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Spanish and European giants Real Madrid’s main problems lie in their backline and in the wake of their 2-2 draw with Espanyol in La Liga on Sunday night, questions should be asked once again…..

Like the discussions on the Middle East crisis, the lost world of Atlantis and the Holy Grail, the analysis of Real Madrid’s defence has been so intense and beaten down that one has run out of inclination and ambition to go over the whole matter all over again.  

But like Brangelina stories and Britney Spears’ comebacks, it simply cannot be escaped, the discussion on Real Madrid’s almost spineless defence that is. Every time you turn yourself away from the topic and rush under cover, it discovers you and ekes you out of your den and you are forced to contemplate the situation all over again.  

Same Old, Same Old?  

And Sunday night was not different as Real Madrid’s defence once again exhibited the usual cracks. No, this time like most other times the defenders didn’t feel proud of those cracks and did all they could to patch them up, but the problem is that they couldn’t.  

On Sunday night against an Espanyol side that had Ivan de La Pena back and skipper Raul Tamudo scoring his first goal against Real Madrid at the Bernabeu, the Real Madrid defence didn’t quite buckle down with the naivety of the proverbial farmer who killed the goose that laid him the golden eggs but they always seemed to be on the edge of a nervous breakdown (as they almost always do).  

While the first goal was the product of a dreadful Madrid offside trap that was never set-up and Gabriel Heinze’s desperation, the second one owed to the incoherent and stagnant Real Madrid backline.  

Theory Vs Practice…..  

Against Espanyol, Sergio Ramos started as the right back and Gabriel Heinze was the left back while Fabio Cannavaro and Pepe were the two central defenders with Mahamodou Diarra proving the defensive shield from the midfield.  

Understandably, on paper this defence line looks quite impressive but since when was football played on paper? On the pitch, the tale is quite different. While Sergio Ramos is a world class right back- possibly the best of the world- and Pepe is a top draw central defender, Fabio Cannavaro looks more and more past his prime and as far as Heinze is concerned, the fact that Manchester United manager Sir Alex Ferguson let him go in the summer of 2007 because of his costly mistakes speaks volume.  

Then again, Real coach Bernd Schuster rarely plays the same backline for a long stretch. Maybe it’s because of the injuries that the Real Madrid defenders have the spooky habit of picking up from time to time or because of tactical alterations or maybe because Schuster wants to keep everyone happy, but anyway, this has clearly not helped his cause.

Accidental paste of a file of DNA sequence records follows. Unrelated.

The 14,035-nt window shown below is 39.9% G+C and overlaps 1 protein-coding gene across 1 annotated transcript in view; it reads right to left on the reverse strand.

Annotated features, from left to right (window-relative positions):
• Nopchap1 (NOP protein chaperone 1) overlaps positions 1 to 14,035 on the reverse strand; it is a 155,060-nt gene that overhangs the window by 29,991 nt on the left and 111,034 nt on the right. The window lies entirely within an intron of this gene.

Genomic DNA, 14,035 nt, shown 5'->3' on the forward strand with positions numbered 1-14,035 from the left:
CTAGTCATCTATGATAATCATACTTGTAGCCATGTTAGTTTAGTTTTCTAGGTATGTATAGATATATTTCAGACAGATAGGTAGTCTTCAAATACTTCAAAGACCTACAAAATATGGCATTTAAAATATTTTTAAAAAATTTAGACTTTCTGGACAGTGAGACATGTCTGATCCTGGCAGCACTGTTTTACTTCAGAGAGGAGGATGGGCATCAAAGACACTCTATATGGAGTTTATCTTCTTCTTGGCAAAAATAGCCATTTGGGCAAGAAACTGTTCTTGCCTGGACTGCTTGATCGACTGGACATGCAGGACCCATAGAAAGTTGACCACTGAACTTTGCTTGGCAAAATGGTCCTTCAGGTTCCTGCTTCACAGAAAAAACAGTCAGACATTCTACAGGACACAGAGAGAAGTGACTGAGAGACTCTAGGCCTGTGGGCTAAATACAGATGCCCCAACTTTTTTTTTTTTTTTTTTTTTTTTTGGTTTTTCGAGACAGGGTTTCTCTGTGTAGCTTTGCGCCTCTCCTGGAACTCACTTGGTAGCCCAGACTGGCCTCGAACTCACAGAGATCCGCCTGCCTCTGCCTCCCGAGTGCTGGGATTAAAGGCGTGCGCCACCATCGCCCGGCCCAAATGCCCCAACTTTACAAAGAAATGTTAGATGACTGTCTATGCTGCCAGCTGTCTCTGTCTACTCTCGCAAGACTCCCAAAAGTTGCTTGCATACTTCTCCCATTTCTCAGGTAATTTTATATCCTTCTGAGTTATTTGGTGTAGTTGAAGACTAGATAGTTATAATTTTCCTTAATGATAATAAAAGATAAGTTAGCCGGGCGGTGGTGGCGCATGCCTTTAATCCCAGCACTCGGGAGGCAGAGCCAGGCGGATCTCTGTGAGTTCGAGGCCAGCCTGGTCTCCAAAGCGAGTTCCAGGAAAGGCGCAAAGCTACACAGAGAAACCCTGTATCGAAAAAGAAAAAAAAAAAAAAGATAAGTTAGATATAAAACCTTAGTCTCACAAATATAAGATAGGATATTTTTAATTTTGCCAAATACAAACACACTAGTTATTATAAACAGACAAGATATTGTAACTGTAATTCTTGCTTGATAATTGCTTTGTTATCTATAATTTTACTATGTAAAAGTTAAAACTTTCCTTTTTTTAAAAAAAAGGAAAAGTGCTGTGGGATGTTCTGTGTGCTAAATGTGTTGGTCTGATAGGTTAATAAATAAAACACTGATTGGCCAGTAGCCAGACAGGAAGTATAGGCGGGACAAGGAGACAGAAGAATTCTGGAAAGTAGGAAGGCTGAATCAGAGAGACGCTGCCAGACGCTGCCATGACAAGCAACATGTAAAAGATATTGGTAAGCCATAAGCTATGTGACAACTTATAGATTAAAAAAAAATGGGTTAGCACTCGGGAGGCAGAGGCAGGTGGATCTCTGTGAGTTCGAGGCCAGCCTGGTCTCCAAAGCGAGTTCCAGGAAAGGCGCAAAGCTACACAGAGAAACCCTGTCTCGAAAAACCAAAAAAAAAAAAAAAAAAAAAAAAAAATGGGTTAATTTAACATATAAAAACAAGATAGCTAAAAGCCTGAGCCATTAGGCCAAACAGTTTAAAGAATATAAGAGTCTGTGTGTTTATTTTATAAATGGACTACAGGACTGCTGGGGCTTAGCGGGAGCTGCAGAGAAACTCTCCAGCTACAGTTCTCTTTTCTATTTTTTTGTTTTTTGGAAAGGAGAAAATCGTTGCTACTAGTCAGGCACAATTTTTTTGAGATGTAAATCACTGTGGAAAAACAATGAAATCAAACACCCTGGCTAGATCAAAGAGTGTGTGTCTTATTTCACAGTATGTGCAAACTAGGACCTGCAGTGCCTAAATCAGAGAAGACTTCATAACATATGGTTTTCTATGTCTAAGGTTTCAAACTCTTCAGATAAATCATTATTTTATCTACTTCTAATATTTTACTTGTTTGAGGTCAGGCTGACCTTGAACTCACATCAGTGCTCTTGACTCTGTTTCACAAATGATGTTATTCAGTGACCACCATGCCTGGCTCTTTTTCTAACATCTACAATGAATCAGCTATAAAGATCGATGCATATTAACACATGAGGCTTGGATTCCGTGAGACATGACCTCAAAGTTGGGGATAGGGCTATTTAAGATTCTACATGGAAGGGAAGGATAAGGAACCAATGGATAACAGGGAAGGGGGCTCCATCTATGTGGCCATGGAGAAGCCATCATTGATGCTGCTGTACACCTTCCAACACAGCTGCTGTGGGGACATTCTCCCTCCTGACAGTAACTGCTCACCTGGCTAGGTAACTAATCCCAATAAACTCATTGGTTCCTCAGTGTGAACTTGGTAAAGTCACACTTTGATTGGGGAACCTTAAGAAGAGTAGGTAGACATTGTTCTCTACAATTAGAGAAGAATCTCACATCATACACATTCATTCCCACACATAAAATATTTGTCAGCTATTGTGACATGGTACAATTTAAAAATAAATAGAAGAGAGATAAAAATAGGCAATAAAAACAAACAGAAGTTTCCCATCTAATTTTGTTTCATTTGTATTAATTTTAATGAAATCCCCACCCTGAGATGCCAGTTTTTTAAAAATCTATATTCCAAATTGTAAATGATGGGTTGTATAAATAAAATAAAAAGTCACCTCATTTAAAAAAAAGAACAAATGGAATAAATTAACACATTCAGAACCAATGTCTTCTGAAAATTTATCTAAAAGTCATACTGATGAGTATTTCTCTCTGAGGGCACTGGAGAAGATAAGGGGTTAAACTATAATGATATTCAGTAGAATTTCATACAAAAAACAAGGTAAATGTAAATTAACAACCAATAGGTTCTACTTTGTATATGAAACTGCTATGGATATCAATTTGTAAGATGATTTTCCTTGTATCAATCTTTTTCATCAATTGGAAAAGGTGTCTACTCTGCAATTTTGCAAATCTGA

Because while the defensive personnel for Real Madrid are individually quite brilliant, and in the case of Ramos truly exceptional, a lack of understanding among the backfour has been the thorn in Real Madrid’s paw. Schuster’s disinclination- or inability- to play the same backfour week in and week out has been more a disadvantage than an advantage that could haunt them as the 2008-2009 season progresses, both in Spain and in Europe.  

Presence Of Depth But…..  

Not that Real Madrid don’t have depth in their defence. In Miguel Torres, so ridiculously unused by Schuster and so very prominent under Fabio Capello in the second half of the 2006-2007 season, they have a versatile full back (who looks more comfortable in the left back slot); Marcelo is a very, very, very promising left-back who has as much defensive qualities as attacking while Michel Salgado, although somewhat past his prime, has still managed to keep himself fit. And then you have Christoph Metzelder, a solid albeit pace-lacking central defender.  

But the problem is that these defensive personnel are not without their flaws and Schuster, for one reason or the other, hasn’t been able to eclipse those holes by playing them according to their strengths. While Ramos is superb in providing the crosses and in getting goals from set-pieces as well as in possessing the pace to run at the opposing defence, he does have the propensity to leave gaps at the back.  

Cannavaro seems past it and is reportedly looking for a ‘semi-retirement’ in Italy, Miguel hasn’t got Sergio Ramos’ pace, Salgado has lost his, Marcelo is on a learning curve and Heinze loses his concentration at the wrong moments and makes the wrong tackles at the wrong times.  

As for Metzelder, the German has started only 8 league matches for Real Madrid since his arrival to the Bernabeu in the summer of 2007 and like his club team mate Arjen Robben has an enigmatic affection for the medics’ table.  

Quick Solution Needed  

So apparently Bernd Schuster has been handcuffed as far as his defence is concerned. Moreover, there was the lack of any defensive reinforcements in the summer. But if Schuster couldn’t help that, then he could have certainly done something, and can still do, about these set-piece situations.  

Real Madrid never look comfortable during set-pieces and concede goals from corners and free-kicks far more often than they would have liked. Even during the reign of the ultra-defensive Fabio Capello in the 2006-2007 season, they were almost gleefully shipping in weird goals and Schuster hasn’t quite been unable to arrest the situation.  

But he needs to do this right now. Real Madrid do have a very strong team with remarkable depth, have (at least!) two players for every position and have a very attractive midfield. Their Achilles’ heel is their defence and Schuster needs to find a solution in this department, and find it quick.  

Subhankar Mondal            

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